Seizing Power:

Dr. Kendi asks: what if we match the racist power? What if we assess the methods and leaders and organizations by their result of policy change and equity? That we become conscious of the specific people and methods used in covert institutions that continue racist policies, and we replace those people and policies. He points out that demonstrations and protests are ignored unless they seize power (e.g., strike, law suit). Then, he asks us to deploy antiracist power to remove the unsympathetic policymakers, monitor success, and keep trying strategies until they work.

Institutional Intransigence: ODOT

ODOT is the 800 lb gorilla with money and power. It has had 60+ years to set itself up with the legislature and with a public process to keep itself fat, happy, and on its same inequitable mission. To avoid mission shift, for example, ODOT’s highway plan is 21 years old — developed in 1999. Why has it not been updated? Because ODOT does not want that.

The Plan is very self-serving. It is highway heavy, requires lots of money, and places a lot of authority with ODOT over land, land-use, and municipal streets and plans. A rewrite would very likely reduce their fiefdom and modify their agenda significantly. I’ve seen this first hand in 2017 when an ODOT rep nixed a city connectivity plan that conflicted with a grandiose never-will-happen highway expansion still listed in the 1999 Plan.

Secondly, when ODOT is concerned that a project might get local pushback, it simply works with the legislature to hardcode the project into a bill (SB2017), as they did with the Rose Quarter, the I-205 bridge, and SR-217, all of which move the triple threat backwards, exhaust funds that could have been used to solve the triple threat, all while maintaining ODOT’s mission. I watched this same thing happened in Indiana as the governor handed out pet projects in key jurisdictions to get his pet project (I-69) approved. Those projects are becoming nationally infamous boondoggles (e.g. Louisville Bridges).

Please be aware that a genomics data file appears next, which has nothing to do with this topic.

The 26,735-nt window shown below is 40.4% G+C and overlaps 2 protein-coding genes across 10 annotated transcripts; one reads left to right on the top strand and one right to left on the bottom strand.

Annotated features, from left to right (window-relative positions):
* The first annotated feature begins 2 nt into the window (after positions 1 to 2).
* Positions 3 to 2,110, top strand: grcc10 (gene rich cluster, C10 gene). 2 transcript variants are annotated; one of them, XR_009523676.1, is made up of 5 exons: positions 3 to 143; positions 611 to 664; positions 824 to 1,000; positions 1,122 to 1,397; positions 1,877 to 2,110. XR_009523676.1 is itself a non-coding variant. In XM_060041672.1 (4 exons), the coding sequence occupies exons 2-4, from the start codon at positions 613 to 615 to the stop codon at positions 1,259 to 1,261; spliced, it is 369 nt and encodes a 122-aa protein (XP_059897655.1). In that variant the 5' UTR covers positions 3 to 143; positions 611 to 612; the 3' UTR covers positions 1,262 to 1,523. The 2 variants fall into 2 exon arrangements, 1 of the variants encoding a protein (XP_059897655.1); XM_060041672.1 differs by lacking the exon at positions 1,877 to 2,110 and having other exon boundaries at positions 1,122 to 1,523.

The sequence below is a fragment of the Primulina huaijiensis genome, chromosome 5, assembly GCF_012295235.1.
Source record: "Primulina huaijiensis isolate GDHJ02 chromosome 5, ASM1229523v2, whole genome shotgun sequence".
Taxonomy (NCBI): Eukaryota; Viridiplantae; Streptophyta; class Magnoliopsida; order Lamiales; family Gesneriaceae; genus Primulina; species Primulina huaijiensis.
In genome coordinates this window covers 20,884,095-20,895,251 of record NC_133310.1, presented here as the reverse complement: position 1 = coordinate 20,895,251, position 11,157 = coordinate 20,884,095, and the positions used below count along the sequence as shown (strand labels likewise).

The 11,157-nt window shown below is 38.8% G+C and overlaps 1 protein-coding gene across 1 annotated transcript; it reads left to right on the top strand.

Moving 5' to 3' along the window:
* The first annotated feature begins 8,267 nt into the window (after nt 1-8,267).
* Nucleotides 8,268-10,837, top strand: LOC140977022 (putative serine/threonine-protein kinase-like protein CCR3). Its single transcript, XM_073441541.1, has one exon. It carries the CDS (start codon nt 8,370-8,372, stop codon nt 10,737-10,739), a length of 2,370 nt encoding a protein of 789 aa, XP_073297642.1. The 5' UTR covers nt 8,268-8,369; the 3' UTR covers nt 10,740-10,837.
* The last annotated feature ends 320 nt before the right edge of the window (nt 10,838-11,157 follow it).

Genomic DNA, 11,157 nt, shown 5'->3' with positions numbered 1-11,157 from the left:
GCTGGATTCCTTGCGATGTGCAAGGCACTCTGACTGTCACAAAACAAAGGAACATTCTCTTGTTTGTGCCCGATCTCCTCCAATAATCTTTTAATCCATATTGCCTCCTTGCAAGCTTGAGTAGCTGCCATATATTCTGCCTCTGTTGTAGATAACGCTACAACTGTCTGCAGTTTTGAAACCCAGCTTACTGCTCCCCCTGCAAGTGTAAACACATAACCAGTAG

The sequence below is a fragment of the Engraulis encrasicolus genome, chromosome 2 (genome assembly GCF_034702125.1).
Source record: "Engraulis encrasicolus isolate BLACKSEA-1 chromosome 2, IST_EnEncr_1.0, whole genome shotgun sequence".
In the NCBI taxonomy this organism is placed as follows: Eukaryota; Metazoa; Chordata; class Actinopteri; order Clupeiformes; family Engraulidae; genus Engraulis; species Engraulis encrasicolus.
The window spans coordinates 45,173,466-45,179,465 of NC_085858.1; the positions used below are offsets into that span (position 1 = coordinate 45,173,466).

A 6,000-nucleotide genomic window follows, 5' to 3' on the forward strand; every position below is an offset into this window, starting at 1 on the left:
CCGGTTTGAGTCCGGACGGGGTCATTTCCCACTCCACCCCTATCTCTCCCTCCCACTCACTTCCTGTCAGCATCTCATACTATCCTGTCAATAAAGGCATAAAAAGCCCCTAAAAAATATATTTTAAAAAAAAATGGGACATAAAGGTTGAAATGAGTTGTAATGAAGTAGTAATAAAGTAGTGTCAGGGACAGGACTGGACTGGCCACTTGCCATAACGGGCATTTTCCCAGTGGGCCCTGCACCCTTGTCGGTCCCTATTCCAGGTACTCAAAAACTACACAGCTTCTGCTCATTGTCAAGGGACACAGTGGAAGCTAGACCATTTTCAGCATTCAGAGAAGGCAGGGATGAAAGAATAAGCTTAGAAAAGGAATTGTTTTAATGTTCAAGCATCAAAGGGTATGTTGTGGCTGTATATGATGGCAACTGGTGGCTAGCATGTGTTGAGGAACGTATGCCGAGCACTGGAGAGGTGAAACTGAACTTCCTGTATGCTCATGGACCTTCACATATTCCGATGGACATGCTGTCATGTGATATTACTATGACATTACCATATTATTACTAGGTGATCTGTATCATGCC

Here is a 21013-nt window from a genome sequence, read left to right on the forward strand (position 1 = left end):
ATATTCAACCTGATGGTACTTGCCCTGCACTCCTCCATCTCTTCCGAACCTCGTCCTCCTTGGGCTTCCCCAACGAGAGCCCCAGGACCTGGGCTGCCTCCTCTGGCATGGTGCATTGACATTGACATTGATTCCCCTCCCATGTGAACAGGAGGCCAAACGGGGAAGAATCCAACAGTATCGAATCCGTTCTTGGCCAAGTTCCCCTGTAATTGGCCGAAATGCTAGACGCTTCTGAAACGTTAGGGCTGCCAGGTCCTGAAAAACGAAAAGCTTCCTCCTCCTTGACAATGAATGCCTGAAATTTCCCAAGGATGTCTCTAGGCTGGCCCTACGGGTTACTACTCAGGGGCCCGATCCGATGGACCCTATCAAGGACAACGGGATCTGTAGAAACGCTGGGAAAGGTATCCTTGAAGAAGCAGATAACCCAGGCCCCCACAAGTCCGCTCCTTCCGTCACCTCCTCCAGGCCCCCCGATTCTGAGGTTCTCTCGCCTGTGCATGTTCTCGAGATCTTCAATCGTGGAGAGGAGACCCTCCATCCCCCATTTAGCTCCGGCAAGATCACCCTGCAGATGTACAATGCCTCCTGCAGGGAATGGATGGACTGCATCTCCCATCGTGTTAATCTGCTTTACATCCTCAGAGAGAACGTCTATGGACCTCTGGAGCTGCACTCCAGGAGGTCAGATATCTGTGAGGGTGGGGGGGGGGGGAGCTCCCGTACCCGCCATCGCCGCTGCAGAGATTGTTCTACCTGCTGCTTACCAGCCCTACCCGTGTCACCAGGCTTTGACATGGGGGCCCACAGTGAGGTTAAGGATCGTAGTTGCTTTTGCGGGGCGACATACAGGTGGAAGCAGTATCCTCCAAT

The Oregon Transportation Commission:

The OTC is currently a sham committee. It is not elected, it is appointed. It is set up to give the appearance of a benevolent public process, but it is fully organized to deflect the heat from ODOT, the legislature, and the governor while acting fully on their behalf. The committee was not even subtle. ODOT did the minimum environmental analysis – an Environmental Assessment (EA). It was woefully inadequate, as expressed by so many, including the professional staff at Metro.

Virtually every Portland leader and the governor asked them to rectify this flawed EA by completing an Environmental Impact Statement (EIS) which would add a year to the approval. They attempted to slip the project approval quietly into an agenda in December, but were caught by advocacy groups, they created a sham list of additional analyses they would do that didn’t happen, then approved the project — with no EIS — unanimously in an online meeting during the frenetic peak of the COVID lockdown.

Action Needed:


There is an overwhelming need if we want ODOT to 1) change its mission, 2) change its archaic and inequitable standards, and 3) start funding projects that help the triple threat instead of hurt it. And, it can happen quickly.

The Talk and Walk Disparity: The Governor

Governor Kate Brown, who speaks incredibly sympathetically about the triple threat, has been a mixed blessing. The members of the OTC serve at the pleasure of the Governor (SB2017 Section 2). She has appointed all the members of this committee, told ODOT they are a climate change agency, wrote OTC a letter using some of the most insightful language, while also telling them how important the Rose Quarter project is. The end result was they eventually voted unanimously to move forward without an EIS.

This is a champion act of double-speak by the Governor. This is how the Left work their privilege-maintaining agenda. This is what MLK was talking about when he said the language was polite, but the rejection was firm and unequivocal.

Her Dark side:

She begins her letter to the OTC with a statement that the Rose Quarter would be an “improvement… of statewide significance”, and that it is a “safety hazard”, which it is neither! She claims it is critical to the “success… of the I-5 bridge replacement and congestion pricing.”